Although most of the Tiangong-1, the Chinese space station erratically flying through space toward the Earth, will burn up in the atmosphere, there’s a chance part of it will survive and make an impact.
But scientists still don’t know who could be near the impact zone.
China’s prototype space station, Tiangong-1 or “heavenly place”, could re-enter the atmosphere as soon as this week.
Scientists say that most of the eight-tonne spacecraft is expected to burn up as it plummets through the atmosphere, there is a chance some of it will survive all the way down to the surface.
While most of it will burn up during re-entry, around 10 to 40 percent of the satellite is expected to survive as debris, and some parts may contain dangerous hydrazine. However, due to changing conditions in space, it is not possible to accurately predict where the module will land. “It is only in the final week or so that we are going to be able to start speaking about it with more confidence,” said Dr. McDowell. “I would guess that a few pieces will survive re-entry. But we will only know where they are going to land after after the fact. –SHTFPlan, March 8, 2018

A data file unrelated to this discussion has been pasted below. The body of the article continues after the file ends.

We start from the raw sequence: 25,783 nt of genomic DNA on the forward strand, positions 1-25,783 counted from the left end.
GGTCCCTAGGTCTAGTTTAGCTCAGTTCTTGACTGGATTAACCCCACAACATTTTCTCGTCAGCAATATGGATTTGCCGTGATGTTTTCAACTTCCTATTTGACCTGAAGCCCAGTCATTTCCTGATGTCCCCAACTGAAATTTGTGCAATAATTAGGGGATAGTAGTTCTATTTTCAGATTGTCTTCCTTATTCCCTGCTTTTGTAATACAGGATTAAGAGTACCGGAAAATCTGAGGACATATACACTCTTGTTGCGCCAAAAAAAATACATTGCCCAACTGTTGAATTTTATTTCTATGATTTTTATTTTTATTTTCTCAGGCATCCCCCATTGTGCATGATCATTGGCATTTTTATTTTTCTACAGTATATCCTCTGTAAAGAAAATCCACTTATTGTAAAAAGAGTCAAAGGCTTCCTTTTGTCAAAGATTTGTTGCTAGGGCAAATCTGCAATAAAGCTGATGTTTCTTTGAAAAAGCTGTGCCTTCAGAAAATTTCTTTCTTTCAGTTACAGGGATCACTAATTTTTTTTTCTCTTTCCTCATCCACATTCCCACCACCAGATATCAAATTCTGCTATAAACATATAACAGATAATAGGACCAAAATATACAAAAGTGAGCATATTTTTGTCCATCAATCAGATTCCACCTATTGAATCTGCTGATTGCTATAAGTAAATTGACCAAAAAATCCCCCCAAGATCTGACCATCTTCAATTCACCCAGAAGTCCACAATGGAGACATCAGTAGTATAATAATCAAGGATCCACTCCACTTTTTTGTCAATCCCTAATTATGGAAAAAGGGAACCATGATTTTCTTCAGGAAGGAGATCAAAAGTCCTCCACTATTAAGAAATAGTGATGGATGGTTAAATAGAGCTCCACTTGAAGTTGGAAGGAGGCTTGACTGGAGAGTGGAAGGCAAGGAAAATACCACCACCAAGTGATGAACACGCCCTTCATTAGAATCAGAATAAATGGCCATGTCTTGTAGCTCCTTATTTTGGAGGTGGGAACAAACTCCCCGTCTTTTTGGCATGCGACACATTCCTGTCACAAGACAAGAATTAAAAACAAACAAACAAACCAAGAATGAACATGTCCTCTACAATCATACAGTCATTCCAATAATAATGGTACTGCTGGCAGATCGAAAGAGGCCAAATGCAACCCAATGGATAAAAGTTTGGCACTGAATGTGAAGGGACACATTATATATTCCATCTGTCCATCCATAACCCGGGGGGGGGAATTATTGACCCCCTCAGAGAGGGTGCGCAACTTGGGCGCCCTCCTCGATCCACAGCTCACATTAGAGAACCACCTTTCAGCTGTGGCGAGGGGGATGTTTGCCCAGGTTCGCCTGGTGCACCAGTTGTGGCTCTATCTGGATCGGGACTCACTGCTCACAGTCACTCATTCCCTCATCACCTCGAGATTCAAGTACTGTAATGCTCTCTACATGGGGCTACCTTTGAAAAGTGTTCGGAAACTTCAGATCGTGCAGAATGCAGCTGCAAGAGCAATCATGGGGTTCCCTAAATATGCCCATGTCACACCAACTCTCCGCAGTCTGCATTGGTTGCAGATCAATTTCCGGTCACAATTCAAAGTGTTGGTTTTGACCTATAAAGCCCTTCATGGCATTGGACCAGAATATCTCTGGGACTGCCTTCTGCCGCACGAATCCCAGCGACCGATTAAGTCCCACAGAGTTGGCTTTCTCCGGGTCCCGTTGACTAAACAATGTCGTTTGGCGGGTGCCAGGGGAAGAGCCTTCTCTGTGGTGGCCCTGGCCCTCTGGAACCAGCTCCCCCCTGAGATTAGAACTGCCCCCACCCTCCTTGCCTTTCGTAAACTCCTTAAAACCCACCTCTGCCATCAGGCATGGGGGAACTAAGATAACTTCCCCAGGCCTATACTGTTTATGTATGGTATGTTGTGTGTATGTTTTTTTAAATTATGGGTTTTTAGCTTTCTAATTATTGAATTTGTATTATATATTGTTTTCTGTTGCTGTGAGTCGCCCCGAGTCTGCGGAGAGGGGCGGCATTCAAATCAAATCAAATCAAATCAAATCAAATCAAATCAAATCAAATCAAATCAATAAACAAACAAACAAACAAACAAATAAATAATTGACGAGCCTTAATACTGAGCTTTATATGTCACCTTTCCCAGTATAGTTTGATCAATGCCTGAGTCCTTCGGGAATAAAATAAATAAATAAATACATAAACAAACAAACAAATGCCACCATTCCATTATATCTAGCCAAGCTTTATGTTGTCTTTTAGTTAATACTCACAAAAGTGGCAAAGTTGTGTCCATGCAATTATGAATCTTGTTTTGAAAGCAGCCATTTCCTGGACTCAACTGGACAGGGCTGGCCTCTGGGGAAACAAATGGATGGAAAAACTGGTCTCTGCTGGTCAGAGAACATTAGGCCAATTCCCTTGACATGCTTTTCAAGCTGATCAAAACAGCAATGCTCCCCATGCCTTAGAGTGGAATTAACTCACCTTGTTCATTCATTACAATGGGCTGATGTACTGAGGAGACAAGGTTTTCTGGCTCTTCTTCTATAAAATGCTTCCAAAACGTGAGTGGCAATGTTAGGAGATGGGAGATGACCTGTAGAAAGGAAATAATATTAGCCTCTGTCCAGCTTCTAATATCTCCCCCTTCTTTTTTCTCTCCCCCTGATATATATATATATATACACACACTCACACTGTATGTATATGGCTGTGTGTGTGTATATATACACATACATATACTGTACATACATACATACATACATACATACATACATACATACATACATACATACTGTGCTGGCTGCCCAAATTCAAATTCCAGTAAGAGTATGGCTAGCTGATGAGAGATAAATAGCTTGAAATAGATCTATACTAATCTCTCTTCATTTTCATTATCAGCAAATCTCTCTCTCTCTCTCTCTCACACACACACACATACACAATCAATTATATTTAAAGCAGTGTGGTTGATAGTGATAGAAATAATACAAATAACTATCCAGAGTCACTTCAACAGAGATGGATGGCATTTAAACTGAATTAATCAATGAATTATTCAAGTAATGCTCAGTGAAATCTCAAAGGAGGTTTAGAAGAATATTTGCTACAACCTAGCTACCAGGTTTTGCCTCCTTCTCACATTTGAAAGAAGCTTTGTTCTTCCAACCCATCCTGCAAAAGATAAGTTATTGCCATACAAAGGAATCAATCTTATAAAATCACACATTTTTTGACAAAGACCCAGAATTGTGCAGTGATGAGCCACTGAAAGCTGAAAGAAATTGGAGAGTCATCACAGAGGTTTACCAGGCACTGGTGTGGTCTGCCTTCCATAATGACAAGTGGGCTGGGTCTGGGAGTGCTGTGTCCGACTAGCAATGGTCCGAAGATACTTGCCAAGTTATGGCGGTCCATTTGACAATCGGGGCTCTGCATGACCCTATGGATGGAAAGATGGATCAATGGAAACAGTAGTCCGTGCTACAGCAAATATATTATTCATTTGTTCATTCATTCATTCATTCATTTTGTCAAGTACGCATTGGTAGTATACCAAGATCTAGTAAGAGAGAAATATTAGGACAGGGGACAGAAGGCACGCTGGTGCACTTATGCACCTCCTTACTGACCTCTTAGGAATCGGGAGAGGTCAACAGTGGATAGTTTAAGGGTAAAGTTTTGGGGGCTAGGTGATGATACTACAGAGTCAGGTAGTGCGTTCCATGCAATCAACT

According to the Guardian, there’s no cause for alarm. In terms of size, Tiangong-1 is only the 50th largest spacecraft to come down, and there have been no recorded deaths or injuries from people being struck by debris from any of them. The largest uncontrolled entry was SkyLab, the 77-tonne United States space station, which disintegrated over Western Australia. It didn’t injure anyone but large parts of it were later collected.
The other concern is the highly toxic waste on board the space station. A toxic chemical known as hydrazine is being carried by Tiangong-1. Hydrazine is an inorganic chemical compound. It is a colorless volatile alkaline liquid with powerful reducing properties, used in chemical synthesis and in some kinds of rocket fuels. Hydrazine is highly toxic and dangerously unstable unless handled in solution.
The changes of the spacecraft hitting anywhere populated are slim to none, but the toxic chemical hydrazine could still be damaging regardless of the place of impact.